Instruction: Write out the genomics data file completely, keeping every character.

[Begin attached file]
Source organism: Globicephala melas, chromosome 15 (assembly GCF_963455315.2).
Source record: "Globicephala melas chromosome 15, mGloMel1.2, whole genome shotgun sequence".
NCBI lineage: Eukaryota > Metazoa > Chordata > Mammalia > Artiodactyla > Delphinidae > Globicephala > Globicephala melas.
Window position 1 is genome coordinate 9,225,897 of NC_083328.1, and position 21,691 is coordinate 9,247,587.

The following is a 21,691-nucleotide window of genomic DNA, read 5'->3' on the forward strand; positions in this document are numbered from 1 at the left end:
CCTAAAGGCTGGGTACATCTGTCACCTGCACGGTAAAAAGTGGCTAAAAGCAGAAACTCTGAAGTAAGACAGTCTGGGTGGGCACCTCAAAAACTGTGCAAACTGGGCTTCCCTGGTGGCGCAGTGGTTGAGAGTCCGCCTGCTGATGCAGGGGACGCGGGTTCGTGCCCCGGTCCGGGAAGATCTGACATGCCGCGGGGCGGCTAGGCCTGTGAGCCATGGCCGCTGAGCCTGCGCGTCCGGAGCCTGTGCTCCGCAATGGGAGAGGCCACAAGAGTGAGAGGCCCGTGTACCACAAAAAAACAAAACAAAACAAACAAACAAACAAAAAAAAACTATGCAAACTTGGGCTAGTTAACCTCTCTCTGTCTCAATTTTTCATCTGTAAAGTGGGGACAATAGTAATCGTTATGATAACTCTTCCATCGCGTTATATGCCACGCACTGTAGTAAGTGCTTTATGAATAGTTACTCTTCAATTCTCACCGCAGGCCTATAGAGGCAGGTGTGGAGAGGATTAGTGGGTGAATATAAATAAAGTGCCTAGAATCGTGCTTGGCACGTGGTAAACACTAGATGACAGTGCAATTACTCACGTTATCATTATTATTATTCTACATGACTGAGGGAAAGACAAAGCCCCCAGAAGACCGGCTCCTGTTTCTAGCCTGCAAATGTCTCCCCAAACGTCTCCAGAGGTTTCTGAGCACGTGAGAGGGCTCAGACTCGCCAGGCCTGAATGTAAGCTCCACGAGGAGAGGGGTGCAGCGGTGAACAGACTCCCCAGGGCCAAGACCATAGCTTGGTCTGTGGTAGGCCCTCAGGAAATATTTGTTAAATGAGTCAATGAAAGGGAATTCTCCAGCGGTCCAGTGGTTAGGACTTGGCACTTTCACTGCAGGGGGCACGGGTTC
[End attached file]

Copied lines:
Source organism: Globicephala melas, chromosome 15 (assembly GCF_963455315.2).
Source record: "Globicephala melas chromosome 15, mGloMel1.2, whole genome shotgun sequence".
NCBI lineage: Eukaryota > Metazoa > Chordata > Mammalia > Artiodactyla > Delphinidae > Globicephala > Globicephala melas.
Window position 1 is genome coordinate 9,225,897 of NC_083328.1, and position 21,691 is coordinate 9,247,587.

The following is a 21,691-nucleotide window of genomic DNA, read 5'->3' on the forward strand; positions in this document are numbered from 1 at the left end:
CCTAAAGGCTGGGTACATCTGTCACCTGCACGGTAAAAAGTGGCTAAAAGCAGAAACTCTGAAGTAAGACAGTCTGGGTGGGCACCTCAAAAACTGTGCAAACTGGGCTTCCCTGGTGGCGCAGTGGTTGAGAGTCCGCCTGCTGATGCAGGGGACGCGGGTTCGTGCCCCGGTCCGGGAAGATCTGACATGCCGCGGGGCGGCTAGGCCTGTGAGCCATGGCCGCTGAGCCTGCGCGTCCGGAGCCTGTGCTCCGCAATGGGAGAGGCCACAAGAGTGAGAGGCCCGTGTACCACAAAAAAACAAAACAAAACAAACAAACAAACAAAAAAAAACTATGCAAACTTGGGCTAGTTAACCTCTCTCTGTCTCAATTTTTCATCTGTAAAGTGGGGACAATAGTAATCGTTATGATAACTCTTCCATCGCGTTATATGCCACGCACTGTAGTAAGTGCTTTATGAATAGTTACTCTTCAATTCTCACCGCAGGCCTATAGAGGCAGGTGTGGAGAGGATTAGTGGGTGAATATAAATAAAGTGCCTAGAATCGTGCTTGGCACGTGGTAAACACTAGATGACAGTGCAATTACTCACGTTATCATTATTATTATTCTACATGACTGAGGGAAAGACAAAGCCCCCAGAAGACCGGCTCCTGTTTCTAGCCTGCAAATGTCTCCCCAAACGTCTCCAGAGGTTTCTGAGCACGTGAGAGGGCTCAGACTCGCCAGGCCTGAATGTAAGCTCCACGAGGAGAGGGGTGCAGCGGTGAACAGACTCCCCAGGGCCAAGACCATAGCTTGGTCTGTGGTAGGCCCTCAGGAAATATTTGTTAAATGAGTCAATGAAAGGGAATTCTCCAGCGGTCCAGTGGTTAGGACTTGGCACTTTCACTGCAGGGGGCACGGGTTC